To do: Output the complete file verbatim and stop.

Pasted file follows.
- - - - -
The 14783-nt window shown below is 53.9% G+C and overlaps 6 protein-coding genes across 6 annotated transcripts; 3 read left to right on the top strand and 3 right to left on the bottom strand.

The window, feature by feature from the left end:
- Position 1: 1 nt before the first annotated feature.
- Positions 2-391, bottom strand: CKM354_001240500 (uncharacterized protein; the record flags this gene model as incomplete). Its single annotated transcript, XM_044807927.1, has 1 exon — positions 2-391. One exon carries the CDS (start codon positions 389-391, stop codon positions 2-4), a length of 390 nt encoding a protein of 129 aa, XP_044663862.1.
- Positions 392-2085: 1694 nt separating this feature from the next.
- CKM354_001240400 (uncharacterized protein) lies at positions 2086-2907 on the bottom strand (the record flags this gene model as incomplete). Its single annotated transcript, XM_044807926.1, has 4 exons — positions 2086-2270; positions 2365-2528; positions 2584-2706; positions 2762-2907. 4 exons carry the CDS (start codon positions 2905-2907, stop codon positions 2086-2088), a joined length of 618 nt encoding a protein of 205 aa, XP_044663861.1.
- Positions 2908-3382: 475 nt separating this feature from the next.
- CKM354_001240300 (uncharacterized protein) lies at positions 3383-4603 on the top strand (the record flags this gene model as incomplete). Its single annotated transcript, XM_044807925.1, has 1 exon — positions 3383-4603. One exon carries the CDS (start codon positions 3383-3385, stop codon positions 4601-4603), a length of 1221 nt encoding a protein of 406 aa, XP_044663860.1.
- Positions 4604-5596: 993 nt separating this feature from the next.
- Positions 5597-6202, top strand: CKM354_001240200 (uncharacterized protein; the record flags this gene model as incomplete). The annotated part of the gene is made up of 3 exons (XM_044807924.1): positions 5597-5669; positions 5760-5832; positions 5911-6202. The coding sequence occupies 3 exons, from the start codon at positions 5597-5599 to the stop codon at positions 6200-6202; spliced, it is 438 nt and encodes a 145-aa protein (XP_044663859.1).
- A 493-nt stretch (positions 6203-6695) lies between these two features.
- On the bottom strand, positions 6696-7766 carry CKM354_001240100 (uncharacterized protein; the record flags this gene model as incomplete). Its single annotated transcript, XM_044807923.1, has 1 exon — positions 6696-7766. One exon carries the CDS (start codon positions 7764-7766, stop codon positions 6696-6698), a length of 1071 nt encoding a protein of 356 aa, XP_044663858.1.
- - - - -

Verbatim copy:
The 14783-nt window shown below is 53.9% G+C and overlaps 6 protein-coding genes across 6 annotated transcripts; 3 read left to right on the top strand and 3 right to left on the bottom strand.

The window, feature by feature from the left end:
- Position 1: 1 nt before the first annotated feature.
- Positions 2-391, bottom strand: CKM354_001240500 (uncharacterized protein; the record flags this gene model as incomplete). Its single annotated transcript, XM_044807927.1, has 1 exon — positions 2-391. One exon carries the CDS (start codon positions 389-391, stop codon positions 2-4), a length of 390 nt encoding a protein of 129 aa, XP_044663862.1.
- Positions 392-2085: 1694 nt separating this feature from the next.
- CKM354_001240400 (uncharacterized protein) lies at positions 2086-2907 on the bottom strand (the record flags this gene model as incomplete). Its single annotated transcript, XM_044807926.1, has 4 exons — positions 2086-2270; positions 2365-2528; positions 2584-2706; positions 2762-2907. 4 exons carry the CDS (start codon positions 2905-2907, stop codon positions 2086-2088), a joined length of 618 nt encoding a protein of 205 aa, XP_044663861.1.
- Positions 2908-3382: 475 nt separating this feature from the next.
- CKM354_001240300 (uncharacterized protein) lies at positions 3383-4603 on the top strand (the record flags this gene model as incomplete). Its single annotated transcript, XM_044807925.1, has 1 exon — positions 3383-4603. One exon carries the CDS (start codon positions 3383-3385, stop codon positions 4601-4603), a length of 1221 nt encoding a protein of 406 aa, XP_044663860.1.
- Positions 4604-5596: 993 nt separating this feature from the next.
- Positions 5597-6202, top strand: CKM354_001240200 (uncharacterized protein; the record flags this gene model as incomplete). The annotated part of the gene is made up of 3 exons (XM_044807924.1): positions 5597-5669; positions 5760-5832; positions 5911-6202. The coding sequence occupies 3 exons, from the start codon at positions 5597-5599 to the stop codon at positions 6200-6202; spliced, it is 438 nt and encodes a 145-aa protein (XP_044663859.1).
- A 493-nt stretch (positions 6203-6695) lies between these two features.
- On the bottom strand, positions 6696-7766 carry CKM354_001240100 (uncharacterized protein; the record flags this gene model as incomplete). Its single annotated transcript, XM_044807923.1, has 1 exon — positions 6696-7766. One exon carries the CDS (start codon positions 7764-7766, stop codon positions 6696-6698), a length of 1071 nt encoding a protein of 356 aa, XP_044663858.1.